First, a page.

Here’s where the rubber hits the road and we create a game loop and start rendering stuff to the screen. First we set up our basic main function, which is where all the game code lives.

function main() {
  gbox.setGroups(['game']);
  maingame = gamecycle.createMaingame('game', 'game');

  // We'll add more here in the next step...

  gbox.go();
}

The first line of the function creates a group called “game”. A group is a designation that tells the game what order to render things in. This part of the tutorial only has one group so we’re not gonna worry about it too much, but basically it’s a way for you to say “render everything in the background group underneath stuff in the player group so the player is always on top of background stuff.”

The next line takes our maingame global variable that we set at the top of our code and makes it into a bona fide game object with its associated state machine, which provides the basic overall structure of our game. We call the gamecycle.createMaingame function so that our maingame variable knows about things like intro animations, the main game, game over, player death, game end, etc. We pass it ‘game’ twice just to let it know that it’s going to be operating in our game group, so it’ll be processed with high priority (though we do not yet have other priorities, since there’s only one group).

Finally, we call gbox.go() to tell Akihabara to run the game.

At this point you can test your game in a web browser and you’ll see a default title screen that says “GAME TITLE”.

This is because the gamecycle.createMaingame function defines a default title screen and is smart enough to know that the title screen is the first thing that the game should load up. But we don’t want the default title screen because who wants their game to be called “GAME TITLE” anyway?

Our Custom Title Screen

If you poke around in gamecycle.js you’ll find a function called gameTitleIntroAnimation() which is what actually renders that dumb “GAME TITLE” thing. We’re not going to mess with gamecycle.js directly — what we’re going to do is override the function, i.e. replace the default function with our own. Fortunately in JavaScript all you need to do to override a function is to define it again using an “=” operator. Place this right before gbox.go(), replacing the “We’ll add more” comment we had:

maingame.gameTitleIntroAnimation=function(reset) {
  if (reset) {
    toys.resetToy(this, 'rising');
  }

  gbox.blitFade(gbox.getBufferContext(),{ alpha: 1 });

  toys.logos.linear(this, 'rising', {
    image: 'logo',
    sx:    gbox.getScreenW()/2-gbox.getImage('logo').width/2,
    sy:    gbox.getScreenH(),
    x:     gbox.getScreenW()/2-gbox.getImage('logo').width/2,
    y:     20,
    speed: 1
  });
};

The if statement only runs when reset is true, which is only in frames before the intro animation begins. In this line we’re saying that before the intro animation begins, we’re letting the toys class know to expect a local data store called rising and that rising is part of the maingame object (which is what this refers to since we’re working inside maingame in the first place).

The gbox.blitFade function just clears the screen. The toys.logos.linear function sets the actual animation. We’re telling it to run it in maingame (i.e., this), to use the rising data store that we set aside, and then we pass it a structure containing a bunch of data. We’re passing it image (the logo), sx and sy (the source coordinates where the logo begins), x and y (the destination coordinates where the logo ends), and the speed of movement. We tell it that the image is ‘logo’, which we defined in loadResources at the beginning.  We define sx and x as the same thing, since we want the image to move on the y axis but not on the x axis. In this case we’re setting it to half the screen width minus half the logo width, effectively centering the logo on the screen. Then we define sy as the screen height (which places the top of the image at the very bottom of the screen, just out of sight) and y as 20. This will make the logo rise from just below the screen to 20 pixels under the top of the screen.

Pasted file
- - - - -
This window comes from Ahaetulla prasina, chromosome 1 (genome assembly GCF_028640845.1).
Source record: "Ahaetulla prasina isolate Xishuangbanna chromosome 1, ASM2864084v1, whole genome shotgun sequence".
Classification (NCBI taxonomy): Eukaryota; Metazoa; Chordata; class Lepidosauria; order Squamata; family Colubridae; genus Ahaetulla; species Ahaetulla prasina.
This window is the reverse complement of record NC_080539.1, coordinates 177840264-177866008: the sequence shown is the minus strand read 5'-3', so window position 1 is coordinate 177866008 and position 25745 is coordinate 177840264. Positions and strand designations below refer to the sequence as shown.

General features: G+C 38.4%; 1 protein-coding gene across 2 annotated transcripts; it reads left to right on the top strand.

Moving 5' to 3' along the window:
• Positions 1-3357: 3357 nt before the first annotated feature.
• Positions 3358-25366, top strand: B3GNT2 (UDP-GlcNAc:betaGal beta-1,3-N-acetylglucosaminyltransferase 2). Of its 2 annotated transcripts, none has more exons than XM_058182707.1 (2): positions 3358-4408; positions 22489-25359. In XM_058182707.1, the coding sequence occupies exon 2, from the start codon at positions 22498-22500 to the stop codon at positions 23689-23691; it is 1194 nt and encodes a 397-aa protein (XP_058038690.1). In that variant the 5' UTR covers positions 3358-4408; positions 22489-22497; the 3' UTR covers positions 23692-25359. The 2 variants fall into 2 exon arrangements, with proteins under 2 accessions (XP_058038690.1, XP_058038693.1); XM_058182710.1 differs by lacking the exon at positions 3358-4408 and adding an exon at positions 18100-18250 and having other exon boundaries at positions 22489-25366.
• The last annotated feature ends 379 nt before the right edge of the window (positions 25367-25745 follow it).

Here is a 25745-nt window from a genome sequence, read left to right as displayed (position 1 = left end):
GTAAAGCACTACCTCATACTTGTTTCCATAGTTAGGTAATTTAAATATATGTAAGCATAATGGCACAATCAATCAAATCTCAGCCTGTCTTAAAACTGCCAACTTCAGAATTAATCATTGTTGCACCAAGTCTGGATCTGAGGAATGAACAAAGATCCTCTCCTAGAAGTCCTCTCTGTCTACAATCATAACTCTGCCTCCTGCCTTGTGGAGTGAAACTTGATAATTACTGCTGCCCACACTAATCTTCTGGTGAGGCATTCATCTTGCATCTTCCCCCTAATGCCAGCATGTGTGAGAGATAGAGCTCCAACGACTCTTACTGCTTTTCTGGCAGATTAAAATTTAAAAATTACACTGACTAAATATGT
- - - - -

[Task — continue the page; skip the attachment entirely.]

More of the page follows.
Press Z to start

One of our biggest complaints about Akihabara is that by default the title screen says, “Press A to start,” but really it wants to you press the Z key on your keyboard. This is due to some design decisions around mobile device control overlays that we’re not going to go into. Fortunately this is a simple fix: we need to override the function that displays that message so it says Z instead of A. Right after the code you just entered, put this:

  maingame.pressStartIntroAnimation=function(reset) {
    if (reset) {
      toys.resetToy(this,"default-blinker");
    } else {
      toys.text.blink(this,"default-blinker",gbox.getBufferContext(),{font:"small",text:"PRESS Z TO START",valign:gbox.ALIGN_MIDDLE,halign:gbox.ALIGN_CENTER,dx:0,dy:Math.floor(gbox.getScreenH()/3),dw:gbox.getScreenW(),dh:Math.floor(gbox.getScreenH()/3)*2,blinkspeed:10});
      return gbox.keyIsHit("a");
      }
  };

It overrides the functionality of the maingame.pressStartIntroAnimation function with a modification to the text field in the toys.text.blink call. You’ll notice there’s a gbox.keyIsHit(“a”) call in there as well. The Z key still maps to “A” internally. As far as Akihabara is concerned Z = A, X = B, C = C… fortunately your player won’t have to worry about that anymore!

Hello, World

And that’s it! You can run the game now by opening the HTML file in a web browser and you should see something like this.

You’ll first see a loading screen with the title logo of your game in the lower-right corner. Then the program begins running, showing you the title screen that you can press “Z” to get past. You’ll notice that you can also press the “Z” key on the keyboard to select a difficulty, at which point the game goes to black. This happens because maingame knows all about the game flow, so it automatically puts up a difficulty selector, and then sends you into the game. We didn’t actually code a game yet so you get nothing but darkness after selecting your difficulty.

Akihabara Tutorial Series

Written by Darius Kazemi and Darren Torpey